How much screen time is a healthy amount of time for young children? This question is hard for me to answer, as a parent of a four year old and a technology teacher. I always tell parents when they ask — "you know your child and what’s best."
Notice how I just sidestepped an answer?
I do that a lot on this topic because I feel conflicted. I have a mom hat and then I also have a tech teacher hat that I wear when talking about media use, and sometimes I feel like there’s conflict when reputable organizations tell me their preferences based on studies.
The American Academy of Pediatrics (AAP) recommends families to find balance and to design a Family Media Plan. The AAP suggests that children should have 2 hours or less of sedentary screen time daily. When designing a plan as a parent, they encourage us to consider appropriate sleep time for the child’s age, physical activity, family time, screen free zones, place a set amount of hours per day on media use, and to set media-free times when having dinner and working on homework. The AAP also recommends for parents to co-view media together, engage in digital wellness conversations early on in life and to continue to have those conversations at all ages, and they also share that children who are ready for social media to build a network using family to help build support for when they are in need.
As a mom, I try really hard to limit my daughter’s short amount of time at home to 1 hour or less of media use. I even talk to her about how the playroom is for imagination only, and that it’s okay to feel bored. We joke in our house that if you’re bored then you’re really close to creativity, which then in a matter of minutes results in requests for glitter, modeling clay, tape, scissors, and a lot more craft supplies. With my mom hat on, I’m trying to provide boundaries around media use, just like how I provide boundaries for playing at the pool and boundaries for eating at the dinner table.
However, when I read news articles about the media limits 10 tech executives have for their children, I realize that what the AAP recommends and what these tech giants do are all over the board. Yet there seems to be a common thread: as the adult we must provide boundaries in media use.
As a teacher, I'm proud of the work that our district has made in introducing a blended learning approach to media use in the classroom. Part of the conversation that I have with teachers is what tool is best for the lesson — paper and pencil are just as valuable as the iPad. With my tech teacher hat on, I don’t emphasize time on a device. Rather I focus around this mini mantra: the worry shouldn’t be about should my child be using this device at school, but how is my child using this device to personalize and launch their learning.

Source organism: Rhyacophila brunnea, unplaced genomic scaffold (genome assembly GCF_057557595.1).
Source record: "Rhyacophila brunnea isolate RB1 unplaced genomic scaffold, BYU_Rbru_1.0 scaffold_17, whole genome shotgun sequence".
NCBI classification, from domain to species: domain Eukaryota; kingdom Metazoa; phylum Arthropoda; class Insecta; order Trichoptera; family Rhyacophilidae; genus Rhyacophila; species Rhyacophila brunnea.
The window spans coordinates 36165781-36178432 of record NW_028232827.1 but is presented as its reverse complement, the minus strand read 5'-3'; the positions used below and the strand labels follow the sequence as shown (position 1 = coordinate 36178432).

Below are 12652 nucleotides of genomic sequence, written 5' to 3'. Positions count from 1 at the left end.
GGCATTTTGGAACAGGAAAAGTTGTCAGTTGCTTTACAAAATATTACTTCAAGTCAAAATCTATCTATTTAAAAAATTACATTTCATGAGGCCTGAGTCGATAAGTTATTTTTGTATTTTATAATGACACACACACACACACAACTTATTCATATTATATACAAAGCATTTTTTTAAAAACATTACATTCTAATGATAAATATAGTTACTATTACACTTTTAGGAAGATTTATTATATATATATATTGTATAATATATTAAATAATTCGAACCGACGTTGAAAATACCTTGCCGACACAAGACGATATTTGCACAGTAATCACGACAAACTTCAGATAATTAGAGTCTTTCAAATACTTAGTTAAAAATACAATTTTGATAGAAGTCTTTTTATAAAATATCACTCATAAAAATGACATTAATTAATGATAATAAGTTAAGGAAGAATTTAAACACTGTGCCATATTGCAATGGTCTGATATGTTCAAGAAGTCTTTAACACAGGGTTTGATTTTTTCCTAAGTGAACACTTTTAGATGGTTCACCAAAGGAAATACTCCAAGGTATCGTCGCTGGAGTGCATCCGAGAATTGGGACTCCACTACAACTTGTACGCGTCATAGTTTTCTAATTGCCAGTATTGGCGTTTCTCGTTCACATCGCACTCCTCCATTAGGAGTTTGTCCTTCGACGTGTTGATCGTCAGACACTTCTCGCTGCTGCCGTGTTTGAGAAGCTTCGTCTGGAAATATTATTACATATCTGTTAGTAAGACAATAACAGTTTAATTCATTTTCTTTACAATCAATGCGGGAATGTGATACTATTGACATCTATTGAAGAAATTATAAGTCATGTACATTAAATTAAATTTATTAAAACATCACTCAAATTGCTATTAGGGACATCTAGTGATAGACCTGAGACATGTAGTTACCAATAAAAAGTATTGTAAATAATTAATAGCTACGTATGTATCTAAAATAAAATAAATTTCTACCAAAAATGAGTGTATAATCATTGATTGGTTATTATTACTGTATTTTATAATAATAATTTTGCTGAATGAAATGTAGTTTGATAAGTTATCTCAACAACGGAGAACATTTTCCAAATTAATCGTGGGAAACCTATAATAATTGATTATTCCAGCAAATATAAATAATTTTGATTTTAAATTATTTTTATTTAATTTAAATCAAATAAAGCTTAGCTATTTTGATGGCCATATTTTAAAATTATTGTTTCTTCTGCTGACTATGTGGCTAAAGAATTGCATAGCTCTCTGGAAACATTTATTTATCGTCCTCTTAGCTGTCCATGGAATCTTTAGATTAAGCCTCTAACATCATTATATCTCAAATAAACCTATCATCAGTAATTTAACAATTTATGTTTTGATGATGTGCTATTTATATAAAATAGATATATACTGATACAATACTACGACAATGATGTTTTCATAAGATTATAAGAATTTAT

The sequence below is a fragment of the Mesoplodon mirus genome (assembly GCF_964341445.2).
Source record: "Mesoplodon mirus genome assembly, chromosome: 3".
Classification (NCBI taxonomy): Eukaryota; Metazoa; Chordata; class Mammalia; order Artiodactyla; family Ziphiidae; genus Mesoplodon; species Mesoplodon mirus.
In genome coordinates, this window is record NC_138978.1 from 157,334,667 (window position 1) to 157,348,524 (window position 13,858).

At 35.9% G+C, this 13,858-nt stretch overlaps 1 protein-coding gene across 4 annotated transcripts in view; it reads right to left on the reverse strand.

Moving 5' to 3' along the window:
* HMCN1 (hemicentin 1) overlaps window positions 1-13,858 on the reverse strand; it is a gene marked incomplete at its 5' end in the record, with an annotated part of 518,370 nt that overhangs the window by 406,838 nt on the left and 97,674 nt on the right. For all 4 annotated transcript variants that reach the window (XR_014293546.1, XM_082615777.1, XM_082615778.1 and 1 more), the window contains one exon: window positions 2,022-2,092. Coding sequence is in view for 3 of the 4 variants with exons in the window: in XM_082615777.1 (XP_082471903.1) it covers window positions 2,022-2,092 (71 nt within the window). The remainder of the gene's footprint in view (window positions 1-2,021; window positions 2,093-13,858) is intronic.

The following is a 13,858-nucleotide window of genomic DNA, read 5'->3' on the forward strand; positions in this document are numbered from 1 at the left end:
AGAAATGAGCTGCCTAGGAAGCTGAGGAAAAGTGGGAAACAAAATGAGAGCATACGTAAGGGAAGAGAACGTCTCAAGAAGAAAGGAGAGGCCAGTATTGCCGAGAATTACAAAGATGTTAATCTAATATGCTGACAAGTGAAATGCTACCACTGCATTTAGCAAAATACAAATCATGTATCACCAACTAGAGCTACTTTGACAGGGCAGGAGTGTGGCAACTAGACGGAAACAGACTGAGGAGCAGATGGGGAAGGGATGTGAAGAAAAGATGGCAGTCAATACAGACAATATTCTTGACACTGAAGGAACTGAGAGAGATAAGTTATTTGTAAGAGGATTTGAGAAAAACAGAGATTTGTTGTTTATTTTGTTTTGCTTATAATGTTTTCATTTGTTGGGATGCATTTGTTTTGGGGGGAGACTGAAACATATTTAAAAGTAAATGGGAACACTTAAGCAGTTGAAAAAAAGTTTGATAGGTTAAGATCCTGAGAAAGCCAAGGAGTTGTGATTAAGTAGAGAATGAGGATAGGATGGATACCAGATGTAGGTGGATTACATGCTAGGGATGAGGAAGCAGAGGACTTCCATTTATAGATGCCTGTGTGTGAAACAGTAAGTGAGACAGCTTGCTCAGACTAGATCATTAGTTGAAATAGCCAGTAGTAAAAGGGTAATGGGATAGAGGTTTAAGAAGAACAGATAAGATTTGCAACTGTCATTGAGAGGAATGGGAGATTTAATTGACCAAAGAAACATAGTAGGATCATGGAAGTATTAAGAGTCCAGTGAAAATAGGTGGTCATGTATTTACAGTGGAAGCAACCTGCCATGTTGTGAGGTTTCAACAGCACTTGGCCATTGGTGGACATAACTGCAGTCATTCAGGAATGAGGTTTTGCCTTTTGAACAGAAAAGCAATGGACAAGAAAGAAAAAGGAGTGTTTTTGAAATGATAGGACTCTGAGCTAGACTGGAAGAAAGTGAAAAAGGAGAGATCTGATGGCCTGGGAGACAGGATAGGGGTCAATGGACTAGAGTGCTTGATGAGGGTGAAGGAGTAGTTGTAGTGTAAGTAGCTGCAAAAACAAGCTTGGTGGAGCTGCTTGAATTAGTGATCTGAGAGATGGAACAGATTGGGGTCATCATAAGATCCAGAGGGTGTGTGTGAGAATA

"The worry shouldn’t be about should my child be using this device at school, but how is my child using this device to personalize and launch their learning."
I use this mini mantra to help guide me when talking to parents and teachers. While I feel strongly that we need to find the value in these tools, I also believe you can’t just jump into using a device in the classroom on day one. As a classroom teacher, if you want to find success in the use of tech in your classroom, then build the boundaries early on and teach the skills that will last for the years to come — just as the AAP recommends for parents at home.
Educators need to welcome talk in their classrooms about digital wellness, self-regulation, and building balance, and how those skills translate both at home and school. I love talking to teachers about what kind of digital and paper options for reading are available in the classroom. We talk about ways to unplug and how to maintain balance in tasks. In the end, it’s up to each teacher and student to carry the digital wellness torch — but perhaps, that torch can spark conversation at the dinner table that night.
Here are five steps to help any classroom when developing a digital wellness platform in their classroom:
5 Steps for Developing Digital Wellness in the Classroom
- Focus on balance
- Press pause
- Blended learning means balance
- Choosing the right tool for the job doesn’t have to include tech every time
Although I may wear two hats, I know that my child will sometimes use her iPad at school for more than 2 hours and I'm okay with that. I know that I teach in a district where teachers will be providing great learning opportunities early on so that my young child is prepared for her use with technology as an adult. Providing these early tech uses in life can be the lasting foundation of a successful and healthy digital life.
Kara Ripp has been a teacher in the Hilliard City School District for 12 years. She currently is a technology teacher, a collaborative digital coach helping teachers to personalize and blend learning; a role that she has had for the past 5 years. Previous to her tech teacher role, she taught in a multi age classroom for second-third grade and kindergarten-first grade. She is a wife, a mother to one curious four year old, amateur gardener, and a ukulele enthusiast.